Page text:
Amsterdam, Geneva, London – 16 December 2022 – Three international trade unions are today announcing the launch of a global digital platform to provide support for migrant workers who remain in Qatar after the 2022 World Cup and those employed at future international football competitions in other countries. Piloted in Qatar by Building and Wood Workers’ International (BWI) and the International Domestic Workers’ Federation (IDWF), in partnership with global football player union FIFPRO, the information resource will be a lasting tool for migrants in a context where their employment rights and conditions remain at risk.
The digital platform, which is accessible via a mobile-phone app, is a contribution by the three global unions to help ensure continuous support for workers in Qatar and other migrant workers around the world. Designed by an experienced development team in consultation with migrants from different sectors, the platform will help ensure workers are able to easily access up-to-date information on their rights and employment laws and can obtain support when they need help.
As part of a shared vision over the last few years, the three unions have been seeking ways to help ensure a positive and sustainable impact for communities and people involved in the delivery of major football events. As its stands their call made for better implementation and monitoring of the recent labour reforms and the establishment of a Migrant Workers’ Centre in Qatar remains unanswered. Therefore, the digital platform announced today constitutes to date the only initiative made by and for the migrant workers to provide them with employment support after the 2022 World Cup.
Over the last year, more than 1,000 migrant workers were consulted on the initiative, expressed their needs, and provided input to create the digital platform that aims to provide them with easy-to-understand actionable information available in English, Arabic, Urdu, Bengali, Filipino, Hindi and Nepali. The app will also provide migrant community groups who speak these languages with access to training content and educational resources.
With the FIFA World Cup coming to a close on December 18, International Migrants Day, FIFPRO, BWI and IDWF remain committed to supporting the advancement of migrant workers’ rights and conditions. The global unions encourage collaborations from all stakeholders to ensure that the working conditions and fundamental human rights of all workers involved in and around football tournaments are respected and protected.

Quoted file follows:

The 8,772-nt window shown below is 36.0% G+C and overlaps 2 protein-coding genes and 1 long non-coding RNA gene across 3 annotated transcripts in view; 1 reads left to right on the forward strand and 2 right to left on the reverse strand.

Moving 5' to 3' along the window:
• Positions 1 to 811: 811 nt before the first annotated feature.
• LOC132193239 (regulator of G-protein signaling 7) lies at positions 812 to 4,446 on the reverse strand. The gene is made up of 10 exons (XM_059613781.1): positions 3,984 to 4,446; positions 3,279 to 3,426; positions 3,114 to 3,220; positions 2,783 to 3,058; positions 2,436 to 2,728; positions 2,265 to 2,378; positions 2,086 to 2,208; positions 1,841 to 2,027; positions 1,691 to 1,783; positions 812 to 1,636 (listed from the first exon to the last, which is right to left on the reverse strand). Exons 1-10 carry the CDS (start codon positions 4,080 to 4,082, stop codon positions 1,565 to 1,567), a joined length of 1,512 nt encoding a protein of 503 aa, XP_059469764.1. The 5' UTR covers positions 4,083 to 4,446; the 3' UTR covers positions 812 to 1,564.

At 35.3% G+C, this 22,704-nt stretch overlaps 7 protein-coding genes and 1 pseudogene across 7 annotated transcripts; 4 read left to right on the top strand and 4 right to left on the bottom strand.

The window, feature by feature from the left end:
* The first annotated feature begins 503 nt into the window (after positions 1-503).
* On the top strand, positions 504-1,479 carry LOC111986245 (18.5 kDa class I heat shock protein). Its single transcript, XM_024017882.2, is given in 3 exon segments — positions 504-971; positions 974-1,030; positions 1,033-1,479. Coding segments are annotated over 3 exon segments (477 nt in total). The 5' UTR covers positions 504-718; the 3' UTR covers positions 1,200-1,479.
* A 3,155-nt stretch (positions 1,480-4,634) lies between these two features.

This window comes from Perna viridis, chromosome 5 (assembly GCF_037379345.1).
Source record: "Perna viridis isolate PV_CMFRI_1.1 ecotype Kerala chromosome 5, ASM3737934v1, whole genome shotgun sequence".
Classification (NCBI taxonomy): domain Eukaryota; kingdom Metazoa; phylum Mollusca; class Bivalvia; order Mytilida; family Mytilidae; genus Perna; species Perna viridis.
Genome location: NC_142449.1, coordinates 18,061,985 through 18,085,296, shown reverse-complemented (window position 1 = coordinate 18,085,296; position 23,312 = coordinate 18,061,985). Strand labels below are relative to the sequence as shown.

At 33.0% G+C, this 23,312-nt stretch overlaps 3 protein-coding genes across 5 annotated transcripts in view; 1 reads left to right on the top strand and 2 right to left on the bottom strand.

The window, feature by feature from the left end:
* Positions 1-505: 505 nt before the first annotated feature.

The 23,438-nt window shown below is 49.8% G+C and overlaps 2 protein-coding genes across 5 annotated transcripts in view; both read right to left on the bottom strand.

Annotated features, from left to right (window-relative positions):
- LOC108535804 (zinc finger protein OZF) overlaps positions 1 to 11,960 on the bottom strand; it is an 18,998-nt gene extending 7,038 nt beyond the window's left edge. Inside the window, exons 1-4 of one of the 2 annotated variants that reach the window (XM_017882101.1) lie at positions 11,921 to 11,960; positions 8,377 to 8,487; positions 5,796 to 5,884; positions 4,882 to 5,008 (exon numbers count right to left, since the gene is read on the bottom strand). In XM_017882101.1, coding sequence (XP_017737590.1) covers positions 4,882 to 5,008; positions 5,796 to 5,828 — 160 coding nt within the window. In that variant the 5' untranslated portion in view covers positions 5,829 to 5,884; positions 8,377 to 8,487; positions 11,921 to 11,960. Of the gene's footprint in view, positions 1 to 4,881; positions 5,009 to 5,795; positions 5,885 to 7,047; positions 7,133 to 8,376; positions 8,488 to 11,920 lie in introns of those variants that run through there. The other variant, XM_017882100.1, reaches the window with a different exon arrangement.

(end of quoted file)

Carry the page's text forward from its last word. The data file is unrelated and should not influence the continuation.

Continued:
Ambet Yuson, BWI General Secretary, said: “Migrant construction workers are the backbone of the immense infrastructure efforts behind the FIFA World Cups, and especially Qatar 2022. Too many are still unaware of their rights introduced by reforms of the State of Qatar. Language barriers, lack of confidence, and fear make it even harder for migrant workers to know and claim their rights. By launching this new digital platform, we can help ensure migrant workers have the infrastructure they need, even beyond the Tournament.”
Elizabeth Tang, IDWF General Secretary, said: “No country is exempt from challenges in reaching domestic workers with services as so many live their lives invisible in public spaces. By helping make the private public, this platform will allow domestic workers to once again feel visible.”
David Aganzo, FIFPRO President, said: “On behalf of all football players in the world, FIFPRO fully supports the launch of this app which will give migrant workers from all sectors in Qatar help to resolve key questions that they might have about their employment. We are proud to have played our part in the development of the app, and we are confident our fellow trade unions BWI and IDWF will do a fantastic job in managing the app and providing robust advice and assistance to workers in Qatar, among other countries.”
Jonas Baer-Hoffmann, FIFPRO General Secretary, said: “We have had the privilege together with various football players to learn from and with the migrant workers community about how to improve their conditions. While many elements require further steps by government institutions and support by the international community, this app will increase access to information and the ability of workers to better understand and use the rights they have. The amended laws and improved conditions are often still inaccessible due to bureaucracy, a lack of education and abusive behaviour by many companies but workers are connecting and supporting each other a lot digitally so this app fills one gap. We are proud we can contribute and help workers shape their own legacy long after the end of the World Cup.”